• Mary: Las Verduras are a band of female bandits who dress up like men when they commit their crimes so that they will be taken seriously as robbers. Each of Las Verduras is nicknamed after the vegetable that she resembles most. The bitchy, prickly one is named after a cactus, the one who cries a lot is named after an onion, the maternal, nurturing one is named after a gourd, etc. I’m not prickly OR maternal; but I do cry a lot so I guess I’m most like Cebolla.

The Lit Bitch: I know you changed the cover design for The Earthquake Machine to appeal to a wider audience, how has that been working out for you? Any feedback so far?

  • Mary: So far most readers seem to really love the new cover and quite a few book bloggers told me they want to read the book now that it has a more contemporary “YA-looking” cover. It was pretty amazing to have award winning author/cover designer Suza Scalora (The Fairies) create a cover for the novel.

The Lit Bitch: What are your plans for your next project? What are you currently working on?

  • Mary: I’m finishing up the screenplay adaptation of my novel The Gods of Fire, based on my experiences as a forest firefighter. The novel hasn’t been published yet, but there is already a director attached to the project, and the script should be going out for casting in the next week or two! Right now I’m working on finding a home for the novel 🙂

The Lit Bitch: Who is your literary inspiration?

  • Mary:  E. Annie Proulx, whose first novel was published when she was 58.

The Lit Bitch: Do you like to write any other genres?

  • Mary: I write YA fiction, adult fiction, and screenplays.

The Lit Bitch: Who is your all time literary crush?

  • Mary: Fun question! I think my all-time literary crush is on My Secret Agent Lover Man, who is a character in the Weetzie Bat books by Francesca Lia Block.

The Lit Bitch: And of course the quintessential question I ask all authors….what advice do you have for aspiring authors/writers?

  • MaryWake up early and write first thing in the morning. And NEVER show your early work to anyone unless you are 100% sure they will be supportive.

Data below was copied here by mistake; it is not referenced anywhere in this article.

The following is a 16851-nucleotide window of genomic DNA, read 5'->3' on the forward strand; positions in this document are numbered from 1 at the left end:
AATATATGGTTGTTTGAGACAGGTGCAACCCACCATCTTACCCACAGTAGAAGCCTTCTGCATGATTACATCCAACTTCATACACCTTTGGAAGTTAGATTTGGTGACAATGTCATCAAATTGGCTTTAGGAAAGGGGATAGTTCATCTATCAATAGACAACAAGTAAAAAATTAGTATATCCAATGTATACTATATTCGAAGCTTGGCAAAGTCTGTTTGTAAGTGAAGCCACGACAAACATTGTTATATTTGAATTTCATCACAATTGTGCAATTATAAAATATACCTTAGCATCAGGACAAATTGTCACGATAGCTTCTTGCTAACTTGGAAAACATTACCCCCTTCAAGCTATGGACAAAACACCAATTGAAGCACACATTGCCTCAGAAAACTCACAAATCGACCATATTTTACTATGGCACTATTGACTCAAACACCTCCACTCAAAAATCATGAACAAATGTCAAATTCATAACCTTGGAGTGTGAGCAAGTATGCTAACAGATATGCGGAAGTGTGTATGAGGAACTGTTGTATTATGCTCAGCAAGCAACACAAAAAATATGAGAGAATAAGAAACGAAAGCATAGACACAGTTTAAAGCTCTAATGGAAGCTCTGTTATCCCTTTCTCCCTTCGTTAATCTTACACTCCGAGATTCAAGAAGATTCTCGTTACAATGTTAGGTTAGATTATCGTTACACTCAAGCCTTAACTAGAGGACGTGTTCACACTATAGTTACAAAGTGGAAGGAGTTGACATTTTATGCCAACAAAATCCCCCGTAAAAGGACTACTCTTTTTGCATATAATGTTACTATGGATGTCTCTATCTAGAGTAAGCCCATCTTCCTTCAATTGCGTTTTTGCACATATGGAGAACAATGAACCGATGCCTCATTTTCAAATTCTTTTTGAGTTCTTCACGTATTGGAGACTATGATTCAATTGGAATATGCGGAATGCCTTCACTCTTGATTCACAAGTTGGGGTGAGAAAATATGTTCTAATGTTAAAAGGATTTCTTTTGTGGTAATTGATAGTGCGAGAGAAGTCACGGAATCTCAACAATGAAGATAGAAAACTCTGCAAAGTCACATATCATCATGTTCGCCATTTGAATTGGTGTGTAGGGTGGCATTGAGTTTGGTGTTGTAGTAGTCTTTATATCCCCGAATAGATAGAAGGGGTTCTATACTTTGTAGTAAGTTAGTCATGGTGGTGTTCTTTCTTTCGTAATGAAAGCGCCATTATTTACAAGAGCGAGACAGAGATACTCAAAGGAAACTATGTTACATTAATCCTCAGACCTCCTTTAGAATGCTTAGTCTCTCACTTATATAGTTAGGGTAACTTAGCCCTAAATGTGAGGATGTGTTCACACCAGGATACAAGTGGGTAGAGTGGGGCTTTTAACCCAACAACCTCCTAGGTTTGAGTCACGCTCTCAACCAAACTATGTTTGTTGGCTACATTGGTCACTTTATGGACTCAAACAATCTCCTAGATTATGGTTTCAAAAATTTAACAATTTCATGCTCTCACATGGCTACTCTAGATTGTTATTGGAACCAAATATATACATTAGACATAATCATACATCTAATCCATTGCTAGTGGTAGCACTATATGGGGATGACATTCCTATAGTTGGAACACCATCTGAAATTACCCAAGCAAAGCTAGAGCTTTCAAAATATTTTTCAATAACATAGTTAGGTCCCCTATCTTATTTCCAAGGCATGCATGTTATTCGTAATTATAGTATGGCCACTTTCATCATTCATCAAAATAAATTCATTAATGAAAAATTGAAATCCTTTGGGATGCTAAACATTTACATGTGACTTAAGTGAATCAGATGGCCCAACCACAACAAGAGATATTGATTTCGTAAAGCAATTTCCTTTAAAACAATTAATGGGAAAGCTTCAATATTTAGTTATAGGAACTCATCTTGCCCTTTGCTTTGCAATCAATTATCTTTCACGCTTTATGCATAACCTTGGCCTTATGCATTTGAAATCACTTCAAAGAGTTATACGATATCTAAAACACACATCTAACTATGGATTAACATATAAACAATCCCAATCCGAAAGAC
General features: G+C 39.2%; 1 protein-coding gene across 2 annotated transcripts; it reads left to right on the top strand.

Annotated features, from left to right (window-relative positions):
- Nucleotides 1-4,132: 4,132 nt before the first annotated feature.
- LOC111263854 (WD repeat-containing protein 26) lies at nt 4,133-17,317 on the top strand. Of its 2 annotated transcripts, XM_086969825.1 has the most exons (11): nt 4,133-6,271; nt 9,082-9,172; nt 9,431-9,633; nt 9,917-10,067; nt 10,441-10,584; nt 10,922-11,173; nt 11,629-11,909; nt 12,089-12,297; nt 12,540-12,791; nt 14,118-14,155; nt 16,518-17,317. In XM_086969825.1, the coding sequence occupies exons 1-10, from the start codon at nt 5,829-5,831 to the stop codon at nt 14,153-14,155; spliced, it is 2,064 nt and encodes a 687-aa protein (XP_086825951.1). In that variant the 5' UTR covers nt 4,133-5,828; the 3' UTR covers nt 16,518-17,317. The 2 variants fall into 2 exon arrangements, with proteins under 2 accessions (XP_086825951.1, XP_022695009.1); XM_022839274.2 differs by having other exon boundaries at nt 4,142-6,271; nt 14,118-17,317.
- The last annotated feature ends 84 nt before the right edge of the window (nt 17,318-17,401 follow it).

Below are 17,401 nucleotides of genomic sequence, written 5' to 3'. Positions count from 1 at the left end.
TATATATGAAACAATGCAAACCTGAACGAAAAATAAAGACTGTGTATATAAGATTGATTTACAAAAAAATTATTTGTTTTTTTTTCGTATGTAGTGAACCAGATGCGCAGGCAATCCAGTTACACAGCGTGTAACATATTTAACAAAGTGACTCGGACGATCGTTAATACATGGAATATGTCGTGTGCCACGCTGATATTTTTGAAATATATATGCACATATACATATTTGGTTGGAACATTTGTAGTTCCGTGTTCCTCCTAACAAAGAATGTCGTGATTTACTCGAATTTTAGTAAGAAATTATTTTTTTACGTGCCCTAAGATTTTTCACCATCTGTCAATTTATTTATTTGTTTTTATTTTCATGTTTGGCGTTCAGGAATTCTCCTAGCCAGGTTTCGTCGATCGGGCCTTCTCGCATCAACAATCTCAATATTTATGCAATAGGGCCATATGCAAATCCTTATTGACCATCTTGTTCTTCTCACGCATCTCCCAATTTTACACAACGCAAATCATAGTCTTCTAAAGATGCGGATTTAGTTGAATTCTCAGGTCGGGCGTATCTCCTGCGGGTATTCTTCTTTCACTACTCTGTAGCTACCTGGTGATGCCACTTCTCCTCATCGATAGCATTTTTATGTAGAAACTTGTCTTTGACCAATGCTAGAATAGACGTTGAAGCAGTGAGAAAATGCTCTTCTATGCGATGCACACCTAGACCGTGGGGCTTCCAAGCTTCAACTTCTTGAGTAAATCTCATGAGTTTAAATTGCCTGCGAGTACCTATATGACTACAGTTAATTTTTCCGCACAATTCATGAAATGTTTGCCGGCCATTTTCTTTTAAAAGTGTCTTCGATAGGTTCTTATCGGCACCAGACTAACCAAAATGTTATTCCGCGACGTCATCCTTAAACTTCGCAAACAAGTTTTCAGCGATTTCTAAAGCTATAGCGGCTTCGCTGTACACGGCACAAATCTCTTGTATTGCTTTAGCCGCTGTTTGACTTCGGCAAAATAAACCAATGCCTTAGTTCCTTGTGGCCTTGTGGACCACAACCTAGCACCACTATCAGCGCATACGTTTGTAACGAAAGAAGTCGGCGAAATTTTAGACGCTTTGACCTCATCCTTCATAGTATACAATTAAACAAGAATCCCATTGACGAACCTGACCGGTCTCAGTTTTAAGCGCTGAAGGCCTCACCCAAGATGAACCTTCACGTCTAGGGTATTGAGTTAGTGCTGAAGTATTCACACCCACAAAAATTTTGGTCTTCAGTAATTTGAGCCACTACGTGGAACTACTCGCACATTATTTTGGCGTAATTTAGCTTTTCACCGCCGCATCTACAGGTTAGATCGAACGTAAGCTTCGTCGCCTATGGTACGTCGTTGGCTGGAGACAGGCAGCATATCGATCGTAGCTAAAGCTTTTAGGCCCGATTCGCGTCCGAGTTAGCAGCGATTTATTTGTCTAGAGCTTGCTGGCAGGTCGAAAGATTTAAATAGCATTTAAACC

About Mary Pauline Lowry

Mary Pauline Lowry has worked as a forest firefighter, screenwriter, open water lifeguard, construction worker, and advocate in the movement to end violence against women. Due to no fault of her sweet parents, at 15 she ran away from home and made it all the way to Matamoros, Mexico. She’s a regular contributor to the Huffington Post.

You can follow Mary Pauline Lowry on TwitterGoodreads, or visit her website

About The Earthquake Machine (summary from Goodreads)

The Earthquake Machine tells the story of 14 year-old Rhonda. On the outside, everything looks perfect in Rhonda’s world but at home Rhonda has to deal with a manipulative father who keeps her mentally ill mother hooked on pharmaceuticals. The only reliable person in Rhonda’s life is her family’s Mexican yardman, Jesús. But when the INS deports Jesús back to his home state of Oaxaca, Rhonda is left alone with her increasingly painful family situation.

I again want to thank Mary Pauline Lowry for stopping by and granting me an interview and giving away a copy of her book! Make sure to enter the giveaway and if you haven’t done so already, add The Earthquake Machine to your TBR list, you will not be disappointed! Cheers!